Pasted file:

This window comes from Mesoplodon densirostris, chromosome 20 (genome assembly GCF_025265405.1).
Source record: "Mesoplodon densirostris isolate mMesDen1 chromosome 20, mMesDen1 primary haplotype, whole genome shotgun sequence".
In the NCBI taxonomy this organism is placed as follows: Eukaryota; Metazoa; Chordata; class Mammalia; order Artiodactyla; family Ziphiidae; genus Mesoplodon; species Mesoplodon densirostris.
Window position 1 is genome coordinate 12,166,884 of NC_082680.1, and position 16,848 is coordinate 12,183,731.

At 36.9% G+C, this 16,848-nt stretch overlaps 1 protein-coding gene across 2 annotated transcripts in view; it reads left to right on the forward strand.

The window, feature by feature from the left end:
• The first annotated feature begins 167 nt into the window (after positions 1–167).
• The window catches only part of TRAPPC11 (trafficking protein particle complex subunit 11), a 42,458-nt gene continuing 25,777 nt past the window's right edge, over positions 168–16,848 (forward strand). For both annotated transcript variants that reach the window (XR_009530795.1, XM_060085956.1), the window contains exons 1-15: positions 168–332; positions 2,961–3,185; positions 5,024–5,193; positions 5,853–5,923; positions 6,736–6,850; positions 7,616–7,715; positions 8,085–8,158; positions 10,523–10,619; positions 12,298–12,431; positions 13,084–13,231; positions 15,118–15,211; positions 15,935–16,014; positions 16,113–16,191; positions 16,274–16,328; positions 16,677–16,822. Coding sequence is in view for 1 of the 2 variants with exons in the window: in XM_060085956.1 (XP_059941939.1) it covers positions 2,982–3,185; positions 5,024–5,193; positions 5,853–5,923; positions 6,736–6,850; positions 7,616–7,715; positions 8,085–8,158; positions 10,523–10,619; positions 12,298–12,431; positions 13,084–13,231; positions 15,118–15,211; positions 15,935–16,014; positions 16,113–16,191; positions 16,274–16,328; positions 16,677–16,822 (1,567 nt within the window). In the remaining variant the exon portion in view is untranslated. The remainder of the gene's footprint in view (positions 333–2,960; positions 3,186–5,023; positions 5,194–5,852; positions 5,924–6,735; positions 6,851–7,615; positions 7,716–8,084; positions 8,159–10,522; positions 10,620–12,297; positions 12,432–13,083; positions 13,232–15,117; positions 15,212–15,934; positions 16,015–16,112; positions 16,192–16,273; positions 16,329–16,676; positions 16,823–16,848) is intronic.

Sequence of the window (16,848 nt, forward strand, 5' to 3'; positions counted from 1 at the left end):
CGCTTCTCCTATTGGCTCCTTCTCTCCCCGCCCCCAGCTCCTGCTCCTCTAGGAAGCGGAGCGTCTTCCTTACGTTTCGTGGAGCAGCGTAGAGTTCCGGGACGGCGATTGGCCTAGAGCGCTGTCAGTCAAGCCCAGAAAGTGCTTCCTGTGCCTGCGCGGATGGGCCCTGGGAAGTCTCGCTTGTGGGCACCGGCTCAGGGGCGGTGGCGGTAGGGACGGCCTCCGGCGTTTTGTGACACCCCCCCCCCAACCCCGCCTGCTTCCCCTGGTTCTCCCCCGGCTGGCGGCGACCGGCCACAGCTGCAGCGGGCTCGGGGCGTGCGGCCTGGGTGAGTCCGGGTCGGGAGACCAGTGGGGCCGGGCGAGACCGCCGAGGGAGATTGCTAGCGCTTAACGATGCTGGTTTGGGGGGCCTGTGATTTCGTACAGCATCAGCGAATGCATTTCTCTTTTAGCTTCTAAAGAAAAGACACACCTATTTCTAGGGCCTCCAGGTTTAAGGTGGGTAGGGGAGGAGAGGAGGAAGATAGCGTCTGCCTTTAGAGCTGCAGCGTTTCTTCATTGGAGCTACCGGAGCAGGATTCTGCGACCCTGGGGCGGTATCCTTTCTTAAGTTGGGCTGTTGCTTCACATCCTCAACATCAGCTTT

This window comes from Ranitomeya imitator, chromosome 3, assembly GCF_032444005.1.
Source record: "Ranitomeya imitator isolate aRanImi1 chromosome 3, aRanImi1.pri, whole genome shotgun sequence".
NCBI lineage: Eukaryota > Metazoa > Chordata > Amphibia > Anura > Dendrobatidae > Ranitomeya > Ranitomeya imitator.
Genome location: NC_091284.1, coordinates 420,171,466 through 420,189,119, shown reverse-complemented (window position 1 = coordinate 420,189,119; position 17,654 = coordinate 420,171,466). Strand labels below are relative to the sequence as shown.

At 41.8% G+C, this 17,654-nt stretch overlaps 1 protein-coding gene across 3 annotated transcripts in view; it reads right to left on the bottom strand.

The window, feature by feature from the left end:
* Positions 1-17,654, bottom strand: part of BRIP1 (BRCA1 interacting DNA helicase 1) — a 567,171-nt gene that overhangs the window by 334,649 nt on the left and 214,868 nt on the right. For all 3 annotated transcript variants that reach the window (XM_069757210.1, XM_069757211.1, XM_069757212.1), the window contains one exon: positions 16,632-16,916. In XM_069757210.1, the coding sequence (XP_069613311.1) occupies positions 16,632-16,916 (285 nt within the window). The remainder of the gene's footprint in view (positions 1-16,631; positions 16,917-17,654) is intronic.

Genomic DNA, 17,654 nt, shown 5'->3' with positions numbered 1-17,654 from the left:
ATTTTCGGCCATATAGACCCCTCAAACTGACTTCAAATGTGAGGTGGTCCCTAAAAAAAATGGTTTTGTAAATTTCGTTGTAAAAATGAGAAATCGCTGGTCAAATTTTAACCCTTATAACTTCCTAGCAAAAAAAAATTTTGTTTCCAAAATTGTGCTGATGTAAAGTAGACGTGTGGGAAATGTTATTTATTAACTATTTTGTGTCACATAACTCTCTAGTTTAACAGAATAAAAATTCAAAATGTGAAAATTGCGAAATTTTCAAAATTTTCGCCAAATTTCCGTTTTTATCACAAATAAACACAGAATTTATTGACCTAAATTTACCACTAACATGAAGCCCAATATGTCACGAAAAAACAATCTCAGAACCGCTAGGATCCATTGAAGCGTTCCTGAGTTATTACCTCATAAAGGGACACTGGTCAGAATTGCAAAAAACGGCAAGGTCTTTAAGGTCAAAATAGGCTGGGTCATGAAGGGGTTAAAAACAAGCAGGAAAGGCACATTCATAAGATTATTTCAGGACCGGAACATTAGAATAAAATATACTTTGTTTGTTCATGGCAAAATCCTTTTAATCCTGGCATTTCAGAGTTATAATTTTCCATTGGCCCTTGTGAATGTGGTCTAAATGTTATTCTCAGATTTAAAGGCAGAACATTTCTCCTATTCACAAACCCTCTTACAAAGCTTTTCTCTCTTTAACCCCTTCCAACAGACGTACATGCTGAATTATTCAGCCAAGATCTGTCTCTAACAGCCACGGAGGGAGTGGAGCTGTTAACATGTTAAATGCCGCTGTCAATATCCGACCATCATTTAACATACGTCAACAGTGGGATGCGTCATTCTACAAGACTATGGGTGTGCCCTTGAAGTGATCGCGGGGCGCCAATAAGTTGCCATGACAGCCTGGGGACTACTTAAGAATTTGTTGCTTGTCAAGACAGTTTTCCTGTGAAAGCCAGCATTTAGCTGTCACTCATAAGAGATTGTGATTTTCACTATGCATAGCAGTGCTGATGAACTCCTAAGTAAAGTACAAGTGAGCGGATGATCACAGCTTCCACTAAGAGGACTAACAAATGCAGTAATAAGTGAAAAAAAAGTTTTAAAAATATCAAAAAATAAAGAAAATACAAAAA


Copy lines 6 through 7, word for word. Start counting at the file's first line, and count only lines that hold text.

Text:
The window, feature by feature from the left end:
• The first annotated feature begins 167 nt into the window (after positions 1–167).